Disaster preparedness saves thousands of lives during Cyclone Phailin

Disaster preparedness saves thousands of lives during Cyclone Phailin
18 October 2013
Despite the successful evacuation of 1 million people and minimal loss of life, Cyclone Phailin – the most powerful tropical storm to hit India’s east coast in 14 years – has still left significant needs in its wake. 
In the village of Sunapur, the Indian Red Cross cyclone shelter has towered above every other structure since its construction in 1995. Last weekend, it once again became the temporary refuge for 500 villagers and their animals as Cycline Phailin made landfall on India’s east coast.
Kamala, eight-months pregnant with her second child, was one of those who rushed to the shelter on hearing about the approaching cyclone.
“I acted as soon as I heard the early warnings from the Red Cross volunteers,” she says. “That was the day before the cyclone was supposed to make landfall, but I went anyway. I didn’t want to risk anything.
“Then the cyclone and heavy rain hit the following night. I was scared, knowing I couldn’t move very fast.” 
Dedicated network
The shelter saved hundreds of lives, but effective disaster preparedness requires more than strong buildings. 
The safety of people in Sunapur lies in the hands of a dedicated network of Red Cross community volunteers that make up the Shelter Disaster Managing Committee.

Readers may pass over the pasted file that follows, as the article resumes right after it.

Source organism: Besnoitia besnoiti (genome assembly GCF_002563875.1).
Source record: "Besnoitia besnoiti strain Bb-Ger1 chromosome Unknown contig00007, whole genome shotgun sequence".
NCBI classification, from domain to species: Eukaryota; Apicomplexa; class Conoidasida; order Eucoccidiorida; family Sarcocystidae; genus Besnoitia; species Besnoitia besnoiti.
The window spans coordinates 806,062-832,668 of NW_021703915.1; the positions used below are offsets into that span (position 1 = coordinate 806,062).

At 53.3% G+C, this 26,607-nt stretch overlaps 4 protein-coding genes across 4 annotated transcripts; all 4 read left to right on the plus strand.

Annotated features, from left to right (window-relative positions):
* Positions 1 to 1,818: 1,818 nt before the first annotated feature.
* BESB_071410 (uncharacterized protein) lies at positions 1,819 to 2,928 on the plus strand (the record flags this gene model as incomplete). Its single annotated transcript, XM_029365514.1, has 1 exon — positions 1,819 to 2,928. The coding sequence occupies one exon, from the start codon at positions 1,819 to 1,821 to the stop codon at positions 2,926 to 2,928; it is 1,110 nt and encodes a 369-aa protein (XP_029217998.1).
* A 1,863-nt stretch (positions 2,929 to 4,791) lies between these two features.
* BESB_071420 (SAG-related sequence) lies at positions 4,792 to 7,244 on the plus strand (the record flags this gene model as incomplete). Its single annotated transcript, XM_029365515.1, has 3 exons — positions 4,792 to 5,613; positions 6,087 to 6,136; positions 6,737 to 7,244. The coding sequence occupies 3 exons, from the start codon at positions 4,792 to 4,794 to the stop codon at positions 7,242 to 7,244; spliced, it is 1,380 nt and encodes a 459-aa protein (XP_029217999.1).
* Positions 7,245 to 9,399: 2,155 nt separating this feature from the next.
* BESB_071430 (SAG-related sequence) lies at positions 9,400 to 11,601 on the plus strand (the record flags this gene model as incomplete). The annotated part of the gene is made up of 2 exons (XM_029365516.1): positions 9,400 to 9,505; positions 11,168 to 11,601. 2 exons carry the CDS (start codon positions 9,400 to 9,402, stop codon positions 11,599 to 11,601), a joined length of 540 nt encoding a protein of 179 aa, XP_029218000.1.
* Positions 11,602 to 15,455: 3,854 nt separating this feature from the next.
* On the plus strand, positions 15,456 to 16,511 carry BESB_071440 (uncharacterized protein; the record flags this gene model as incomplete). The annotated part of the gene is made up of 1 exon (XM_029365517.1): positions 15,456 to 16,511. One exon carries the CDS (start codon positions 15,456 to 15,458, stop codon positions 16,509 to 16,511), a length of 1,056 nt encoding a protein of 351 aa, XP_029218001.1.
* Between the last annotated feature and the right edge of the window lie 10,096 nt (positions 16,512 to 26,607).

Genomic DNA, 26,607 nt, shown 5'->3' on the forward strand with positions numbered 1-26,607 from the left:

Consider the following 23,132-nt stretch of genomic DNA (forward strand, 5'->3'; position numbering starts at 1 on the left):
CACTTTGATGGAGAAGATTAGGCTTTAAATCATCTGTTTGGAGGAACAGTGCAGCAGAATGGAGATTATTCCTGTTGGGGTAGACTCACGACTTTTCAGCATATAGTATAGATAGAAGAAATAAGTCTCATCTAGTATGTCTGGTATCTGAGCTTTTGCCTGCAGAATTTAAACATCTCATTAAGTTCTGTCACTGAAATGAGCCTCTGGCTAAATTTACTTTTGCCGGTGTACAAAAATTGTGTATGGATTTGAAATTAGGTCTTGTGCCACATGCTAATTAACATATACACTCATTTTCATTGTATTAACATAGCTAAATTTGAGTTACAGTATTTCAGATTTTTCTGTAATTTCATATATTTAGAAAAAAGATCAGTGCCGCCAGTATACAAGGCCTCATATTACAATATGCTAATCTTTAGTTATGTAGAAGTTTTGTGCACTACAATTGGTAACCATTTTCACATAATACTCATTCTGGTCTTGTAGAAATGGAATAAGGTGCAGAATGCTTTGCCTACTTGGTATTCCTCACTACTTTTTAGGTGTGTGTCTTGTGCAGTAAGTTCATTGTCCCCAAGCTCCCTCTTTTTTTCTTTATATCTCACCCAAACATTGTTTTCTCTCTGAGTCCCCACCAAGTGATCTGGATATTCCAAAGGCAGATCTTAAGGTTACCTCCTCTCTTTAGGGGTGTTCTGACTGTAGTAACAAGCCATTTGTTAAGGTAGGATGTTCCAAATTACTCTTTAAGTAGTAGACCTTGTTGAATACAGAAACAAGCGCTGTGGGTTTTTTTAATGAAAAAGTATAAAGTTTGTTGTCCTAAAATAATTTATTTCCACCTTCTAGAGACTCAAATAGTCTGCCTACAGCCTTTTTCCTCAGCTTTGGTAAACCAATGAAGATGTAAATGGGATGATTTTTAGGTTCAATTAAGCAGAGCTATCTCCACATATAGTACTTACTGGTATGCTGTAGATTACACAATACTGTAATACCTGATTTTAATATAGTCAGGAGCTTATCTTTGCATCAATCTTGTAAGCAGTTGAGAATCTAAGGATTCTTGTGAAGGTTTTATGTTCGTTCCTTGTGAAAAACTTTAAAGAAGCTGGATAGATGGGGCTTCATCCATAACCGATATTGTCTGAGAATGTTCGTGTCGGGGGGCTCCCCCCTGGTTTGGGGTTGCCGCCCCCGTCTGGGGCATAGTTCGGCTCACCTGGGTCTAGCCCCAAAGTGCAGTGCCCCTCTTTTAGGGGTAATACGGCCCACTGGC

This group is responsible for the early warning and maintaining the safety of those that come to the shelter.
The cyclone and the floods which followed have affected over 11 million people, with five districts in Odisha state left submerged. 
More than 400,000 hectares of crops and 200,000 houses have been damaged or destroyed. 
Thousands of people have no choice but to remain in shelters or take refuge in evacuation centres.

Dr S. P. Agarwal, Secretary General of the Indian Red Cross Society, said the preparedness efforts of the society and communities had saved thousands of people: “In the wake of the cyclone, people have been left destitute, and the needs for food, shelter, water and sanitation will remain high for a considerable period of time.” 

For K. Simadri, a fisherman from the village of Gupalpur, these words reflect his own experience. 
The cyclone gained force while crossing the Bay of Bengal, and he and other villagers helped carry the heavy boats to higher ground where they thought they would be safe. 
As the storm died away, he went down to the beach but couldn’t see his boat; all that remained was a tangled mess of fishing nets and debris.
“How should I make a living now?” he asks. 
His house has also been damaged by the storm. “With no roof, the rain water will come in, and my family will not be protected,” he says. “The little we have to eat will soon go bad.”
The Indian Red Cross, with support from the IFRC, is scaling-up their help for the area – the number one priority being shelter and safe drinking water. 
Fifteen-thousand tarpaulins have been brought in from the regional warehouse in Kolkata and will be distributed in a family package that also contains kitchen utensils, clothing, mosquito nets, towels, buckets and bed sheets. 
Water-treatment plants are being deployed to provide clean water for drinking and cooking.
Kamala, in the green sari, is 25 and expecting her second child within just a month. When she heard about the approaching cyclone, she took action two days in advance and went to the Red Cross shelter with her family. (Photo: Maude Froberg/IFRC)